• Spammer/Malware author. You're more likely to open a message from a Facebook "friend" than a complete stranger, because you implicitly trust the person you believe has sent you the message. Therefore, if a bogus Facebook friend sends you a link to a webpage with an alluring enough title, you might well click on it.

    Spam from a Facebook friend

    Don't be surprised if you're taken to a webpage containing adverts for improving your sexual performance, or a website carrying a malicious Trojan horse, a rogue Facebook application that tricks you into taking a survey, or even a bogus Facebook login page that attempts to phish your password from you.
  • Scammer. As well as the malware, phishing and spam shenanigans described above, one confidence trick we often see imposters performing on Facebook is the "stranded in a foreign city" scam. Although these can occur when a genuine friend's Facebook account is taken over by a scammer, it's also possible for fraudsters to create an account in the name of somebody you know with the intention of tricking you into wiring them money.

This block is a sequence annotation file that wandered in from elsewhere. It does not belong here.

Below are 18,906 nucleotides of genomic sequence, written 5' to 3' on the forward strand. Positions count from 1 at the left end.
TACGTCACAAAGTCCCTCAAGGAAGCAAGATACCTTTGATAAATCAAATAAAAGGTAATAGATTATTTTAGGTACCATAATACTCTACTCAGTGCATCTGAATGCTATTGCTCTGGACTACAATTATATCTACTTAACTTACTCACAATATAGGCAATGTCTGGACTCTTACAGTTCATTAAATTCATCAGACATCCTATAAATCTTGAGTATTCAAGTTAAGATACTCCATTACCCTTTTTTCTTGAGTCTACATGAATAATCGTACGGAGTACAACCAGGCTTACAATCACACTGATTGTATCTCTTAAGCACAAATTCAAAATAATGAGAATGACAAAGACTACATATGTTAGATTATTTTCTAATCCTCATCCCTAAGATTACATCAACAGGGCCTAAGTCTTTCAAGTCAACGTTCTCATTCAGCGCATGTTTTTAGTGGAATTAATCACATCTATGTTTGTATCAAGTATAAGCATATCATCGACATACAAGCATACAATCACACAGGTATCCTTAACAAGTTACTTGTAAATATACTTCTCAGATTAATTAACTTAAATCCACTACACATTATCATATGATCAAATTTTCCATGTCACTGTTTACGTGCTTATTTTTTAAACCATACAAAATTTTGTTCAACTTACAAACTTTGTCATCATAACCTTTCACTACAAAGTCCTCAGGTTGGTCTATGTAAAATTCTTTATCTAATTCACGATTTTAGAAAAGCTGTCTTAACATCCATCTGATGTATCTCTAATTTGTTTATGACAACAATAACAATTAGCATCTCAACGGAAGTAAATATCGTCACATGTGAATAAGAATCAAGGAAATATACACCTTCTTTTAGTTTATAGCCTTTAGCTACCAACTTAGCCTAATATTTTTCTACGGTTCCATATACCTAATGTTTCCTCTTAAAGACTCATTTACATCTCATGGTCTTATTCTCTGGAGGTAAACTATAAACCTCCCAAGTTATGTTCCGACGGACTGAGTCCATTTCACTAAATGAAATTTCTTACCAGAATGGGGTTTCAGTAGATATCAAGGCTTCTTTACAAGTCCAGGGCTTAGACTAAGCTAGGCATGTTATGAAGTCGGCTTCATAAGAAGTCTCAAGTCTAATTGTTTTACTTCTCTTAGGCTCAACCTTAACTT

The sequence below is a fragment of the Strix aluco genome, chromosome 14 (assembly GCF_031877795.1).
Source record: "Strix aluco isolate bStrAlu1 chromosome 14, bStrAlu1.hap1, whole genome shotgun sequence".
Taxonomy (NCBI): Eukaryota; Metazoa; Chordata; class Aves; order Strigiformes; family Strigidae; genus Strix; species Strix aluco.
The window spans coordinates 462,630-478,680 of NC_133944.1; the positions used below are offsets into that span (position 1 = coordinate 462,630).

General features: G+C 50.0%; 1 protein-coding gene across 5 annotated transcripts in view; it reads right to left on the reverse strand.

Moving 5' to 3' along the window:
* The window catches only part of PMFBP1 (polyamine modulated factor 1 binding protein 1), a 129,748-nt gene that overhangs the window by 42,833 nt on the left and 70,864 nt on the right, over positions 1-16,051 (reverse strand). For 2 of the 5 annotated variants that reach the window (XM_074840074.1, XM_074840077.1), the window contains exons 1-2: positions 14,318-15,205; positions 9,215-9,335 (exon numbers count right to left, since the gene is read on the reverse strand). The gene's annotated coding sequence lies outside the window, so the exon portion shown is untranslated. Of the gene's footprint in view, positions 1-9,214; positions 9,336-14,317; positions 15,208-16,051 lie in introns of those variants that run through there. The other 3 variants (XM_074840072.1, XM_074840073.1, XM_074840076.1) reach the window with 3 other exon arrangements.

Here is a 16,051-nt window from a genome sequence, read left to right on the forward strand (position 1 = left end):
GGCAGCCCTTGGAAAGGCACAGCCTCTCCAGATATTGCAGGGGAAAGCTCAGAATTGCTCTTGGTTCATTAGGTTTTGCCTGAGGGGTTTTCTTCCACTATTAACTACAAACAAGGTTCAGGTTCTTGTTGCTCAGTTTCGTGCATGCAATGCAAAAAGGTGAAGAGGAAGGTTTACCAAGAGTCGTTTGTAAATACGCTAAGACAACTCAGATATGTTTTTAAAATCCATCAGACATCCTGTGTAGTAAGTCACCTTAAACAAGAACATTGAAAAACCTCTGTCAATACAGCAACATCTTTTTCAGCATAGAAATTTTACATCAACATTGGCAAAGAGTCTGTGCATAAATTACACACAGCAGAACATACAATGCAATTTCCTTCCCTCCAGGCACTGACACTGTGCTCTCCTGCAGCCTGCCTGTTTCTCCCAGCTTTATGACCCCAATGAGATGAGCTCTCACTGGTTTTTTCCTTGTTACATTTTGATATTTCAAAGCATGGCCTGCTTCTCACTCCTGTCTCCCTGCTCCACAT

So, imposters posing as your friends on Facebook can use the tactic to keep tabs on you, to steal personal information from you, and to try to spread malware and spam.

But more than that, they can use your acceptance of them into your network of friends as a springboard for connecting with others on Facebook too. For instance, imagine Bogus Ben manages to trick you into becoming Facebook friends with him. Bogus Ben can then approach your other friends, and the fact that he is already linked on Facebook to you effectively endorses him to them.

Don't forget that anyone can create an account on Facebook which uses a bogus name, and scrape together some personal information and a photograph to make it a convincing fake identity to trick you into accepting their friend request. Websites like FriendsReunited and Classmates have made it easy to work out who individuals might have known years before, and give imposters a head start as to who they might want to pose as.